Saturday, I woke up earlier than Stef, because I Had A Mission: Dunkin' Donuts was a big part of my early Texas childhood, and when we moved to California I never realized how much I would come to miss Munchkins. After many, many blocks and a few wrong turns, I eventually found an open store on Christopher Street, right next to the bondage gear. Wandered around with my coffee and donuts, watched a bit of a girl's softball game while sipping, taking pictures. I haven't taken too many touristy NYC pictures. I've gotten some fun ones of people, though.
Stef and I headed uptown after I got back, in search of that most New York of things: The Theater! This meant a sweaty hour at the TKTS booth, where we spent the money we'd saved on hotels on two for the Soon-Be-Closing revival of Glengarry Glen Ross.
And then we wandered around uptown, idly searching for H&M and a plan. We gave up on H&M, found a plan. "Food, then books, then theater, then death from happiness sound good to you?"
Stef said it sounded great. So we had bagels, then a long walk to the Strand, then a long walk through the Strand. Scored the new Poppy Z. Brite and a McSweeneys treasury for half off; could have bought SO MUCH MORE. The only thing holding me back? We are entering the part of the trip where anything I acquire will have to be carried on my back: my travel bag will transform from ordinary duffle to backpack tonight, for the next leg into New Jersey.
Glengarry was great. I don't know if you know about these guys? Alan Alda? Liev Schreiber? Jeffery Tambor? I don't know. They're pretty good actors. If you like that sort of thing.
(For the record, though, I officially don't like Fred Weller. I've seen him in this and The Shape of Things, and sorry son, but no. He's just no good. Feel free to debate this with me. I'd like to see someone try and change my mind on the subject.)
After the play, we came back to the loft for a little bit, figured out that if we were going to eat at an all-night deli, we should eat at a dumb touristy one. Hence, Katz's Deli. Which was, in fact, dumb, touristy, and not too great. I did get to have a vanilla egg cream, though, and while I might have preferred it at not-room temperature, it was still reminiscient enough of the one Grandpa got me, that time in Wooster.
Home and to bed. Today, we wander around looking for a place for Stef to live, then I take a train into New Jersey to see Whitney for a couple of days. Then, Chicago!
I have to admit, when planning the Ultimate Road Trip, I wouldn't have necessarily allotted four days in Ohio. Yet, here we are. In Ohio.
Surprisingly, it's been more exciting than you'd expect. I saw Lorrie's play, which is full of horses and guns being fired and frontier forts SET ON FIRE BY FLAME ARROWS AND TORCHES. I played with Lucas, who is adorable even when surly. I took a huge number of photos, and wrote some, and read a trashy novel in Yellow Springs. I hiked through a nature preserve. I saw Dave Chappelle at a coffee shop. I had a really good ice cream sundae.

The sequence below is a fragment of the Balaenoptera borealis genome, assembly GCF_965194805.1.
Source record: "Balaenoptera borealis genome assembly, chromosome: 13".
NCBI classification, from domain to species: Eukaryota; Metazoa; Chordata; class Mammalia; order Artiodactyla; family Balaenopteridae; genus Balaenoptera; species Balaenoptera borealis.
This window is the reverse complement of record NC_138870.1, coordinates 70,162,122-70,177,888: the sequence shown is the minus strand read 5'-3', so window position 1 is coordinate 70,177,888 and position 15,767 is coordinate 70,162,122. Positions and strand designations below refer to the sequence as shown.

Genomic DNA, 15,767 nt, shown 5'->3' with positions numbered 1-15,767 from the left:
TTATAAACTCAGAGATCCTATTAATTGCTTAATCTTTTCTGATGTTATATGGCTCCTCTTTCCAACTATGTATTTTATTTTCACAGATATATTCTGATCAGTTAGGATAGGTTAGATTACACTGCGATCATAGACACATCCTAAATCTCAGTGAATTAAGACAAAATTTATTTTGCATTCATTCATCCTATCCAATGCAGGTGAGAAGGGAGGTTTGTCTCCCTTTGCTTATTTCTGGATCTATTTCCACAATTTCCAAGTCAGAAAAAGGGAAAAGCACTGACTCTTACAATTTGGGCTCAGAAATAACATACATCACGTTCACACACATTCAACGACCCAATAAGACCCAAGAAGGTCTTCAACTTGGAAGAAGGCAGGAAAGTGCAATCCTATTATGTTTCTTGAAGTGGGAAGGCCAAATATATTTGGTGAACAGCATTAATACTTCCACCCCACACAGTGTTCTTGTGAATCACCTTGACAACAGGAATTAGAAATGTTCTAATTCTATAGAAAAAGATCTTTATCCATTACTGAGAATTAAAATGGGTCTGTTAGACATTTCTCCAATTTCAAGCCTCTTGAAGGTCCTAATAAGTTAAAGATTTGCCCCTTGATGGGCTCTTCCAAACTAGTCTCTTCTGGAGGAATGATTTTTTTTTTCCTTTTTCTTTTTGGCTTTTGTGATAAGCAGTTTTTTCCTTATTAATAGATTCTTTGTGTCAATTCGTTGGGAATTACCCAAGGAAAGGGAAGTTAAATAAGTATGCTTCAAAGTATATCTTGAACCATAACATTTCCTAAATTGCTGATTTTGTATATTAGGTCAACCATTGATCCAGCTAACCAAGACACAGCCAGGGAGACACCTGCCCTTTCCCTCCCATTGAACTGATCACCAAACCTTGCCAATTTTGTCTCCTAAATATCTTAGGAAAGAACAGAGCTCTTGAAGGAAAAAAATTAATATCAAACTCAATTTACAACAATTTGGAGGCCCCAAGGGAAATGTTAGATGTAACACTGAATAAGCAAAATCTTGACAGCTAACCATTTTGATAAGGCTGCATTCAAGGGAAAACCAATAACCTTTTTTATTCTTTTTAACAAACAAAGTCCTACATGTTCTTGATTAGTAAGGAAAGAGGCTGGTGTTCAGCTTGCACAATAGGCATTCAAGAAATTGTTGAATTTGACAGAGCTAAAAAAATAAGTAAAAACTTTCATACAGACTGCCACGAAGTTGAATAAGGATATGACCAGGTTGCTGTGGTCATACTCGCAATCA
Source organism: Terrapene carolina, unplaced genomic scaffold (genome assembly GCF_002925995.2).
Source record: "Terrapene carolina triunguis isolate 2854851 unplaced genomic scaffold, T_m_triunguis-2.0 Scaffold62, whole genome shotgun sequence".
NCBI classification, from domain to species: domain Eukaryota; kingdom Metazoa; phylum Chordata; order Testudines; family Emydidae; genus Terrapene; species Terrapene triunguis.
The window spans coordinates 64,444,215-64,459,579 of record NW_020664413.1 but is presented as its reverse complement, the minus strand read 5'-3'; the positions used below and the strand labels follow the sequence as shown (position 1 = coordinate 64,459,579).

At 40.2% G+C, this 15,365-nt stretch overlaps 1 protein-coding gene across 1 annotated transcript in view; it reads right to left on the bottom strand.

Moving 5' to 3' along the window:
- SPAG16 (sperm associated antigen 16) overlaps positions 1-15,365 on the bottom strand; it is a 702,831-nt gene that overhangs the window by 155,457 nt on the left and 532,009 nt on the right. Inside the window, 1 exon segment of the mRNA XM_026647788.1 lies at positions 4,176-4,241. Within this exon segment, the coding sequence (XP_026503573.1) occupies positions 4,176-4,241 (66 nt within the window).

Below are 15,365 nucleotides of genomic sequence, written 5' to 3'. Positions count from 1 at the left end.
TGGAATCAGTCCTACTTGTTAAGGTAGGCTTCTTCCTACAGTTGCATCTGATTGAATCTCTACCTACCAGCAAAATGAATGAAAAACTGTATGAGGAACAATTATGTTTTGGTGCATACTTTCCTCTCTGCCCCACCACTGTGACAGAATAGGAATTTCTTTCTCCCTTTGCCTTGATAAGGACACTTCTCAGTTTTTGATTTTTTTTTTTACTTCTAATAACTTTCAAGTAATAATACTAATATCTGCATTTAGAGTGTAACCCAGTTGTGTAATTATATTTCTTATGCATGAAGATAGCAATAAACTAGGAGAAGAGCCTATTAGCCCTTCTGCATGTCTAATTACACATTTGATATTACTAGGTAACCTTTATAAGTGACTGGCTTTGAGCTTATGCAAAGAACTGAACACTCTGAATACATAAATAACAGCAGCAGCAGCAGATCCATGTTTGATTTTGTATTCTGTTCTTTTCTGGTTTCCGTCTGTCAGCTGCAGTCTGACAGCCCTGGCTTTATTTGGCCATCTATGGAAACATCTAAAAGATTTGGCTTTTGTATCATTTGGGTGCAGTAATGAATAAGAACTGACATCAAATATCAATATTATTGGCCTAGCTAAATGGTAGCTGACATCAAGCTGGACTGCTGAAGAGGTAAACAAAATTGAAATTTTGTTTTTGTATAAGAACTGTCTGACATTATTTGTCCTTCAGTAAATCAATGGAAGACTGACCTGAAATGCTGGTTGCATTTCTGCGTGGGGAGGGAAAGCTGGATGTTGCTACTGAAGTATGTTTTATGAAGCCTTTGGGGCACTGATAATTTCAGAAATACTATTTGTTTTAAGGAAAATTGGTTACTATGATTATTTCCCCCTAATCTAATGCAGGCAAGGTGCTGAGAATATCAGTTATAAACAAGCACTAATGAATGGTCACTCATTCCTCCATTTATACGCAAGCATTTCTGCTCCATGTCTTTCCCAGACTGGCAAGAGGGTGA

Now I'm in Columbus, and I'm told we get to go to a bookstore beyond my dreams. I dream big when it comes to bookstores, so we'll see.
It's been nifty, learning that if I had to live in Ohio, Yellow Springs would be a lovely place to do it. Quiet and sleepy. A place that heals.
Hopefully, we'll be in New York Friday night or Saturday. There's still some stuff to be worked out. For example: where in New York are we going?
At least I know what the plan is for Chicago. Planning! It's the wave of the future.
This part of the drive probably would have gone a whole lot easier if we hadn't been exhausted, but even so it wasn't too bad -- blew right through Arkansas without stopping once, got into Memphis under cover of dark. Pretty city; one of the few I actually want to go back and see fully someday. Lots to do. I at least want to figure out what the deal is with that pyramid.
Graceland was overwhelming for me on several different levels. Took over a hundred pictures, bought a t-shirt, gaped openly. See, it's Elvis Week, which I now consider the only time worth going to Graceland. We were there the day before the anniversary of Elvis's passing, which means we were there near the height of the fervor. People from all over the world with all variety of sideburns. Souveniers and autograph signings and the difference between entertainers and impersonators. We were there after the house itself was closed, but the strip mall next door was All Elvis All The Time (almost literally -- lady at the souvenier shop where we bought our t-shirts said the party would go 'til 3 AM), and we enjoyed dinner at the Rock n' Roll Cafe while talking to various folk and listening to Elvis covers.
A perfect night. I couldn't stop grinning. I love people at their most obsessed, their most fanatical. I love Nerd Cons.
Whoof. Funny thing about road trips; you blink and you're in Ohio. Almost literally, in this case.